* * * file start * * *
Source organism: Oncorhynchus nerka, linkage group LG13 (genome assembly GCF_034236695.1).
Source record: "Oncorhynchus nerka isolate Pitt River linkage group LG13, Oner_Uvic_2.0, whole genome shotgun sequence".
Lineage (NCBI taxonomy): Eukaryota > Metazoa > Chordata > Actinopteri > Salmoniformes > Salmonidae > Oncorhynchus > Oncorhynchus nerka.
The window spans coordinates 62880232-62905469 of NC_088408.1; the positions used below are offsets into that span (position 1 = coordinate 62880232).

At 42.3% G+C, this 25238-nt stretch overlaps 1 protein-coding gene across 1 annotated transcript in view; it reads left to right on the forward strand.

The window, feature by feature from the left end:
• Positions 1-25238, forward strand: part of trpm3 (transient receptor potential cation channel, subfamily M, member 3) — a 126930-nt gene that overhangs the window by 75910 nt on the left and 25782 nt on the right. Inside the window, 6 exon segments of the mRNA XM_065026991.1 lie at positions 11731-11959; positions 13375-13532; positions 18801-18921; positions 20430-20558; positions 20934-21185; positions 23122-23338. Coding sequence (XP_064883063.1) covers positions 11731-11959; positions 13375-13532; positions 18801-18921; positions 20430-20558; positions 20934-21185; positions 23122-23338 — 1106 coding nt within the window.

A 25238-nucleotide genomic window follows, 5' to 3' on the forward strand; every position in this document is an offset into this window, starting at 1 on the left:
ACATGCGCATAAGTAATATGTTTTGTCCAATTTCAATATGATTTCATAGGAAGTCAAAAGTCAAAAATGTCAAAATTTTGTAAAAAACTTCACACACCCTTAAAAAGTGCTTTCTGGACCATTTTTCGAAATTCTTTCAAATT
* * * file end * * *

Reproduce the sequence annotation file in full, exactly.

Source organism: Oncorhynchus nerka, linkage group LG13 (genome assembly GCF_034236695.1).
Source record: "Oncorhynchus nerka isolate Pitt River linkage group LG13, Oner_Uvic_2.0, whole genome shotgun sequence".
Lineage (NCBI taxonomy): Eukaryota > Metazoa > Chordata > Actinopteri > Salmoniformes > Salmonidae > Oncorhynchus > Oncorhynchus nerka.
The window spans coordinates 62880232-62905469 of NC_088408.1; the positions used below are offsets into that span (position 1 = coordinate 62880232).

At 42.3% G+C, this 25238-nt stretch overlaps 1 protein-coding gene across 1 annotated transcript in view; it reads left to right on the forward strand.

The window, feature by feature from the left end:
• Positions 1-25238, forward strand: part of trpm3 (transient receptor potential cation channel, subfamily M, member 3) — a 126930-nt gene that overhangs the window by 75910 nt on the left and 25782 nt on the right. Inside the window, 6 exon segments of the mRNA XM_065026991.1 lie at positions 11731-11959; positions 13375-13532; positions 18801-18921; positions 20430-20558; positions 20934-21185; positions 23122-23338. Coding sequence (XP_064883063.1) covers positions 11731-11959; positions 13375-13532; positions 18801-18921; positions 20430-20558; positions 20934-21185; positions 23122-23338 — 1106 coding nt within the window.

A 25238-nucleotide genomic window follows, 5' to 3' on the forward strand; every position in this document is an offset into this window, starting at 1 on the left:
ACATGCGCATAAGTAATATGTTTTGTCCAATTTCAATATGATTTCATAGGAAGTCAAAAGTCAAAAATGTCAAAATTTTGTAAAAAACTTCACACACCCTTAAAAAGTGCTTTCTGGACCATTTTTCGAAATTCTTTCAAATT